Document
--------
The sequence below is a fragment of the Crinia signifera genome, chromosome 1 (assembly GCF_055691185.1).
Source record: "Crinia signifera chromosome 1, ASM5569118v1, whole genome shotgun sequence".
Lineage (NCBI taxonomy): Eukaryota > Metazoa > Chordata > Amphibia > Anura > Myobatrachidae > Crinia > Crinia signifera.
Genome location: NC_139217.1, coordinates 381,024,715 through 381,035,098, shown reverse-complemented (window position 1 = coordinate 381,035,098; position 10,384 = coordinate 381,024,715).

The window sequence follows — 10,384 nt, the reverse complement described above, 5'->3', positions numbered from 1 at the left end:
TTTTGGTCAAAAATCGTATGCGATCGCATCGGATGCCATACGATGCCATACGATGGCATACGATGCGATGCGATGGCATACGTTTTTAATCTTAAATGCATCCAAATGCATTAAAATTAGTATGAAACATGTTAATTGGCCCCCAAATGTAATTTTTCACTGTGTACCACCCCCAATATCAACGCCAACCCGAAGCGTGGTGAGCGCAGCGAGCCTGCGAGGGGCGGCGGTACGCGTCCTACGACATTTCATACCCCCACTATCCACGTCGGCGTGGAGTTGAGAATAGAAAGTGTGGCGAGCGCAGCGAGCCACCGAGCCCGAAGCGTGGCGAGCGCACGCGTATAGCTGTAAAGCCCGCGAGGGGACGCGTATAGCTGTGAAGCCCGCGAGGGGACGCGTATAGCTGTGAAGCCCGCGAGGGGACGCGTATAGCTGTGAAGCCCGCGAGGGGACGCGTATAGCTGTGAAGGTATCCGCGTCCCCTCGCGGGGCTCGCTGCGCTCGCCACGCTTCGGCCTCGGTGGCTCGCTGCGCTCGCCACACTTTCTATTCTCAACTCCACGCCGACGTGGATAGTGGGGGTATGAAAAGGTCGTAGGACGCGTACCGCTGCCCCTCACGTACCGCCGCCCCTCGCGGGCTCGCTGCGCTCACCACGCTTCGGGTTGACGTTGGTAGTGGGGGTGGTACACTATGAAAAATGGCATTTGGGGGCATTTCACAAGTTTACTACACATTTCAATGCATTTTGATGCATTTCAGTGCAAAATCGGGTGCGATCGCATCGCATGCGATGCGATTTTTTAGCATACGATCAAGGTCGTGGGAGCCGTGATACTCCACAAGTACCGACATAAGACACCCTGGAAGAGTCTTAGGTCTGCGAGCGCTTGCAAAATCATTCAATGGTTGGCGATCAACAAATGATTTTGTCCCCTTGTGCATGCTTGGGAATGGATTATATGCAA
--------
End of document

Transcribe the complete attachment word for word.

The sequence below is a fragment of the Crinia signifera genome, chromosome 1 (assembly GCF_055691185.1).
Source record: "Crinia signifera chromosome 1, ASM5569118v1, whole genome shotgun sequence".
Lineage (NCBI taxonomy): Eukaryota > Metazoa > Chordata > Amphibia > Anura > Myobatrachidae > Crinia > Crinia signifera.
Genome location: NC_139217.1, coordinates 381,024,715 through 381,035,098, shown reverse-complemented (window position 1 = coordinate 381,035,098; position 10,384 = coordinate 381,024,715).

The window sequence follows — 10,384 nt, the reverse complement described above, 5'->3', positions numbered from 1 at the left end:
TTTTGGTCAAAAATCGTATGCGATCGCATCGGATGCCATACGATGCCATACGATGGCATACGATGCGATGCGATGGCATACGTTTTTAATCTTAAATGCATCCAAATGCATTAAAATTAGTATGAAACATGTTAATTGGCCCCCAAATGTAATTTTTCACTGTGTACCACCCCCAATATCAACGCCAACCCGAAGCGTGGTGAGCGCAGCGAGCCTGCGAGGGGCGGCGGTACGCGTCCTACGACATTTCATACCCCCACTATCCACGTCGGCGTGGAGTTGAGAATAGAAAGTGTGGCGAGCGCAGCGAGCCACCGAGCCCGAAGCGTGGCGAGCGCACGCGTATAGCTGTAAAGCCCGCGAGGGGACGCGTATAGCTGTGAAGCCCGCGAGGGGACGCGTATAGCTGTGAAGCCCGCGAGGGGACGCGTATAGCTGTGAAGCCCGCGAGGGGACGCGTATAGCTGTGAAGGTATCCGCGTCCCCTCGCGGGGCTCGCTGCGCTCGCCACGCTTCGGCCTCGGTGGCTCGCTGCGCTCGCCACACTTTCTATTCTCAACTCCACGCCGACGTGGATAGTGGGGGTATGAAAAGGTCGTAGGACGCGTACCGCTGCCCCTCACGTACCGCCGCCCCTCGCGGGCTCGCTGCGCTCACCACGCTTCGGGTTGACGTTGGTAGTGGGGGTGGTACACTATGAAAAATGGCATTTGGGGGCATTTCACAAGTTTACTACACATTTCAATGCATTTTGATGCATTTCAGTGCAAAATCGGGTGCGATCGCATCGCATGCGATGCGATTTTTTAGCATACGATCAAGGTCGTGGGAGCCGTGATACTCCACAAGTACCGACATAAGACACCCTGGAAGAGTCTTAGGTCTGCGAGCGCTTGCAAAATCATTCAATGGTTGGCGATCAACAAATGATTTTGTCCCCTTGTGCATGCTTGGGAATGGATTATATGCAA